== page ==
Brother Evans was a model of ministry evangelism. By that I mean he did evangelism in the course of ministry wherever he went. Many times he would ask: “Want to go visiting with me?” He believed in taking someone else with him when he visited. In revival meetings he would be sure to take the evangelist to as many people as possible and introduce him to unsaved people for an opportunity to share the Gospel with them. 

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Cremation: Is it a pattern that Christians should follow?

Rogers---Ronnie---Staff-100by Ronnie Rogers

Ronnie Rogers is senior pastor of Trinity Baptist Church in Norman, Okla., a university city cited by the North American Mission Board in 2006 as the most unchurched in the state. Pastor Rogers’ expositional sermons draw large collegiate crowds during the school year as he preaches and teaches (and writes) from a biblical perspective that boldly challenges popular culture.

Throughout history, inhumation (burial) and cremation have been practiced, sometimes simultaneously in the same culture (Roman and Greek). Each have enjoyed various times of prominence and preference within various cultures. However, the Christian era brought with it the practice of inhumation and sought to eliminate cremation, basically reserving that for times of plague or for “heretics,” e.g. Wycliffe.

The trend in America is toward choosing cremation over inhumation (burial). I believe this trend is evidence of the desacralizing of human life and a loss of a Christian cultural conscience. This trend is viewed not only by many non-Christians as a viable alternative, but to many Christians as well. This is not to say that cremation is new to human history or that it is even sin, but rather that it does, historically and biblically speaking, seem to deemphasize the biblical sacredness associated with the body. Consequently, I think Christians need to consider rejecting this trend. We should always ask, are Christians, once again, being naively led by the trends of an ever-increasing secular milieu, is this trend based upon some newfound biblical truth, or is burial a tradition that has no biblical support? I believe it is the first of these for the following reasons:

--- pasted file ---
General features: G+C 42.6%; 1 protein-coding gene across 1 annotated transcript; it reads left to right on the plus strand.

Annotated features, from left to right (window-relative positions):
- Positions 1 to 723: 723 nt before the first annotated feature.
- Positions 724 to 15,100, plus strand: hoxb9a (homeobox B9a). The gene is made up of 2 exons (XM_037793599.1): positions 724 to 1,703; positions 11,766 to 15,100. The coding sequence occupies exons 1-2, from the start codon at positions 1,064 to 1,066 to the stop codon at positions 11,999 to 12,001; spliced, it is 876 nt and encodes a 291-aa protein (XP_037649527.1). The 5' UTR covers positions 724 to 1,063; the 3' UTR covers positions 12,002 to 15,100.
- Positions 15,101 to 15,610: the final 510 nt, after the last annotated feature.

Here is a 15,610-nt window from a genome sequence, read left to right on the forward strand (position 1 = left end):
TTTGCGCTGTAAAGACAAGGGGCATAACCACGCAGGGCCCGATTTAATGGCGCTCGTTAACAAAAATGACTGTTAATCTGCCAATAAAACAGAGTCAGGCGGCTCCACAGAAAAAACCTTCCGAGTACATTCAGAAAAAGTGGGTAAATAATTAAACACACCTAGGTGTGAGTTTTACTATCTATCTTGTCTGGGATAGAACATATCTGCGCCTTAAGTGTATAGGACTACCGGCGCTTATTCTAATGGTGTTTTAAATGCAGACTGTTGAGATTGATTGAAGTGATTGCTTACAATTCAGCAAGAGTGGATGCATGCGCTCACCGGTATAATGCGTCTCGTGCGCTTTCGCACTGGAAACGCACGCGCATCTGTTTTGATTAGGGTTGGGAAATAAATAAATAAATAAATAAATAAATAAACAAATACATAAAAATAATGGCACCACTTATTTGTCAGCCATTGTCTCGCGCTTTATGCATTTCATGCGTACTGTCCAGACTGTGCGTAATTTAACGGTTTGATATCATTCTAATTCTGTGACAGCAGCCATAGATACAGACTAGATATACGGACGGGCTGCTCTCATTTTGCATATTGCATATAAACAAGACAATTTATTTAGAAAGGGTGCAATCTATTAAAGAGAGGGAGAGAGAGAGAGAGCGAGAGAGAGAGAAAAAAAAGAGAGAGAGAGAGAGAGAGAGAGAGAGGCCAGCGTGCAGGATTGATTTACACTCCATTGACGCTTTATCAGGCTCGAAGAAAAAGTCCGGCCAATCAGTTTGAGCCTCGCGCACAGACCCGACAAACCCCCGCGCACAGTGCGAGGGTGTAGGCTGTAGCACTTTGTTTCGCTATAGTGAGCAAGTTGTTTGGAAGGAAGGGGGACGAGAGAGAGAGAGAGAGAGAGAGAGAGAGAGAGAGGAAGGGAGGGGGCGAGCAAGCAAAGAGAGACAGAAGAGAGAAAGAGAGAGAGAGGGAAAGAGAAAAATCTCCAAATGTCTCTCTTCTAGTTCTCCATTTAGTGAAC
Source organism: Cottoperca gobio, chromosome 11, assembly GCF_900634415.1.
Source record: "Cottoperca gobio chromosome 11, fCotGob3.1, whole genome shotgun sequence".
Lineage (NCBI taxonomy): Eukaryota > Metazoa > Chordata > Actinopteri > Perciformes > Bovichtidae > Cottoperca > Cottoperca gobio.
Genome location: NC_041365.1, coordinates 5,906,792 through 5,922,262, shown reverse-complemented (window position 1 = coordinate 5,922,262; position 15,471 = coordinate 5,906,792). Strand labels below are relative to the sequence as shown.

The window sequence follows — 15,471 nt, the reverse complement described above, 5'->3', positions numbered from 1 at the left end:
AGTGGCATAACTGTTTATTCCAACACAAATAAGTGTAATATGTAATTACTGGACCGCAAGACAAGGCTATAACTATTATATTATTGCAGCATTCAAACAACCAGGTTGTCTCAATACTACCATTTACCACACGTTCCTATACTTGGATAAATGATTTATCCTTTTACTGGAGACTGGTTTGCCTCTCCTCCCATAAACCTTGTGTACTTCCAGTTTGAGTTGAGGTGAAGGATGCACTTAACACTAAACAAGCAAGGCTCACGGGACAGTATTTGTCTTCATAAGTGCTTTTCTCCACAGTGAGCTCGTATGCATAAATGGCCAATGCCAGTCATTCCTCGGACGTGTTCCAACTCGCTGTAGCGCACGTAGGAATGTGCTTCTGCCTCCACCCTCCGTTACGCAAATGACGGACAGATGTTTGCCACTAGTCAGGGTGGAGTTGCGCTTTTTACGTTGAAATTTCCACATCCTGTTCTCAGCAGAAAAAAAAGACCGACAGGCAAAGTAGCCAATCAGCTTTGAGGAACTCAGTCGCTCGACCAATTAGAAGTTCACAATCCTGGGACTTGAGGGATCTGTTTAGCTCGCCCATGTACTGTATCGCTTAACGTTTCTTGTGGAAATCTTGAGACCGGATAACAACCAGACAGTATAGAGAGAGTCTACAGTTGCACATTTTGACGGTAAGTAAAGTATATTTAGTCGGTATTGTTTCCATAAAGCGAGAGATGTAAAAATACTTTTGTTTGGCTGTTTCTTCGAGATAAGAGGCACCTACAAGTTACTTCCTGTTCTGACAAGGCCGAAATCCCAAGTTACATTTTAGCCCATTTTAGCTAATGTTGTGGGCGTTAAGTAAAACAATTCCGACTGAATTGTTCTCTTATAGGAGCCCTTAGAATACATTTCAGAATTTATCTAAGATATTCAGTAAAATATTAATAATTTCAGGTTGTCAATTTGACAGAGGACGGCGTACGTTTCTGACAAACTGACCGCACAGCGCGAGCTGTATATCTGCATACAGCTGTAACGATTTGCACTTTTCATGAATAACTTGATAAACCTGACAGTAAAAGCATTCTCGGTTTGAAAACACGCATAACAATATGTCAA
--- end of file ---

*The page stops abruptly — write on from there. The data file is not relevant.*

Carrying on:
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The Exchange

Walker-Moore-100By Walker Moore


Not long ago, at a flea market in Piedras Negras, Mexico, I spoke with the saddest man I’ve ever met.

For 27 years, he had served as a pastor–not just a pastor, but one of the most prominent pastors in his city. He had given his life to teaching, preaching the gospel and planting churches. He was well-known throughout his city as a spiritual leader.

At that point, he had a terrible experience. His wife left him for another man. He had given his life to the things of God, so why would the Lord allow such a terrible thing to happen? The pastor turned the blame inward and upward, rejecting God and everything he held dear. He turned to alcohol and lost it all: his ministry, his family and in other words, his life.